Science Highlights

On the left: Fluorescent microscope image shows artificial bioreactors composed of sugar-based dextran polymer solution (blue) encapsulated within a shell of lipid vesicles (red). On the right: schematic illustration of what the vesicles look like at the aqueous/aqueous interface. Blue and yellow shading indicate the interior and exterior solutions.Science Highlight

New Artificial Cells Mimic Nature’s Tiny Reactors

A new approach creates microscale bioreactors for studying complex reactions for energy production and storage. Read More »

X-rays can characterize the motion of atomic-scale defects (for example, dislocations) relative to the morphology of a nanoparticle in the electrode of an operating lithium-ion battery. The dislocations are extra planes of atoms inserted into the atomic lattice.Science Highlight

Tracking Hidden Imperfections Inside Operating Lithium-ion Batteries

Penetrating x-rays can image defects and phase changes during battery charging and discharging. Read More »

Artist conception highlights electron behavior in a single layer of iron-selenium atoms (red and purple) on a strontium titanate layer (blue pyramid shapes).Science Highlight

Vibrations Raise the Critical Temperature for Superconductivity

Scientists reveal that coupling between electrons and atomic vibrations play a key role in this vexing phenomenon. Read More »

A novel catalyst transforms carbon dioxide and hydrogen into formic acid (HCOOH) via a two-step (yellow arrows) reaction.Science Highlight

Capturing and Converting CO2 in a Single Step

Researchers computationally design a cheap, efficient catalyst that captures carbon dioxide and creates a chemical building block. Read More »

Short laser pulses (the wide red arrow) on the order of femtoseconds (one quadrillionth of a second) changed the electronic properties of a material (the brown hexagonal shape) by triggering phase transitions.Science Highlight

Lasers Leave a Mark on Materials - At the Atomic Level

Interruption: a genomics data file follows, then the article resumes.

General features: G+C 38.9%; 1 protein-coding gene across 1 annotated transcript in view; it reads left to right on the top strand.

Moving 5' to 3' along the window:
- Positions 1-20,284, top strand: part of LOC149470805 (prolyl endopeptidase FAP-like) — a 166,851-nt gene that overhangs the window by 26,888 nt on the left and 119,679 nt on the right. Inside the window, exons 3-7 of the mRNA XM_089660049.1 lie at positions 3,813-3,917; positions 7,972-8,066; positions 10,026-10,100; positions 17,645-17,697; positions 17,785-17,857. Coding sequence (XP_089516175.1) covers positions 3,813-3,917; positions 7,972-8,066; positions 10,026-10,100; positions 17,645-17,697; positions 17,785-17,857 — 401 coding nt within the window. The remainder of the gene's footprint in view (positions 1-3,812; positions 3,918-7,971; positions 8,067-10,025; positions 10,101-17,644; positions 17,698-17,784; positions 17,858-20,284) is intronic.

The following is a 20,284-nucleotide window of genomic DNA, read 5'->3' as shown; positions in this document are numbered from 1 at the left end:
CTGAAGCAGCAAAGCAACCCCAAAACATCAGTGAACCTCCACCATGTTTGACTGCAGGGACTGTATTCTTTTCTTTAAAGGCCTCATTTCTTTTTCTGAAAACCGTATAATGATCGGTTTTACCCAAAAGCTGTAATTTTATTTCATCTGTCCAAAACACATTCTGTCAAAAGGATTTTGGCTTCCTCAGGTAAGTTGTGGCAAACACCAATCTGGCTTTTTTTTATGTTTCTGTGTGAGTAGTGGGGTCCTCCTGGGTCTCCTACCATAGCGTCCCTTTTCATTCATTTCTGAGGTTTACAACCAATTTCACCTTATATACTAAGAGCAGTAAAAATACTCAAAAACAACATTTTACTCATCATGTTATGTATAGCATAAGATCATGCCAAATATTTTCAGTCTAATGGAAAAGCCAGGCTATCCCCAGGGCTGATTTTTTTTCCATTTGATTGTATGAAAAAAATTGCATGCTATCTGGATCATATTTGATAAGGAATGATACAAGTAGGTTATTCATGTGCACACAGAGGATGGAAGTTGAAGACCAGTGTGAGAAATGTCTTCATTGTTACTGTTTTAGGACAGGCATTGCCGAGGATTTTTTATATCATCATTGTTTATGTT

Ultrafast laser shots act like dopants to create new electronic properties in materials. Read More »

The benchmark catalyst Fe(CO)5 is irradiated with ultraviolet light, causing it to lose one of its five carbon monoxide groups.Science Highlight

Scientists Track Ultrafast Formation of Catalyst with X-ray Laser

First-of-its-kind measurements provide insights on reactions that could one day turn sunlight and water into fuels. Read More »

A simple chemical analogue to a biological cell responds to a perceived threats.Science Highlight

Spontaneous Pressure Regulation within Artificial Cells

Simple human-made cellular analogues both sense and regulate in response to externally created stress. Read More »

Advanced electron microscopy technique permits the simultaneous collection of both signals: secondary electron (that are sensitive to the surface) and transmitted electron.Science Highlight

Atomic-Level Measurements of Rough Surfaces

Researchers use surface-sensitive signals to atomically resolve the structure of a rough surface. Read More »

Scientists reported the first direct detection of a hydroperoxyalkyl radical—a class of reactive molecules denoted “QOOH”—that are key intermediates in combustion and atmospheric chemistry.Science Highlight

Combustion’s Mysterious “QOOH” Radicals Exposed

Direct measurement of an elusive but critical combustion molecule leads to more accurate models of ignition chemistry. Read More »

Using a scanning electron microscope, the identity of individual elements that make up a single grain of a material can be mapped from the x-rays emitted by the interactions of high energy electrons with the material.Science Highlight

New Materials Family on the Block

A family of single-phase materials was discovered with coexisting magnetic and electrical properties having potential for electronic applications. Read More »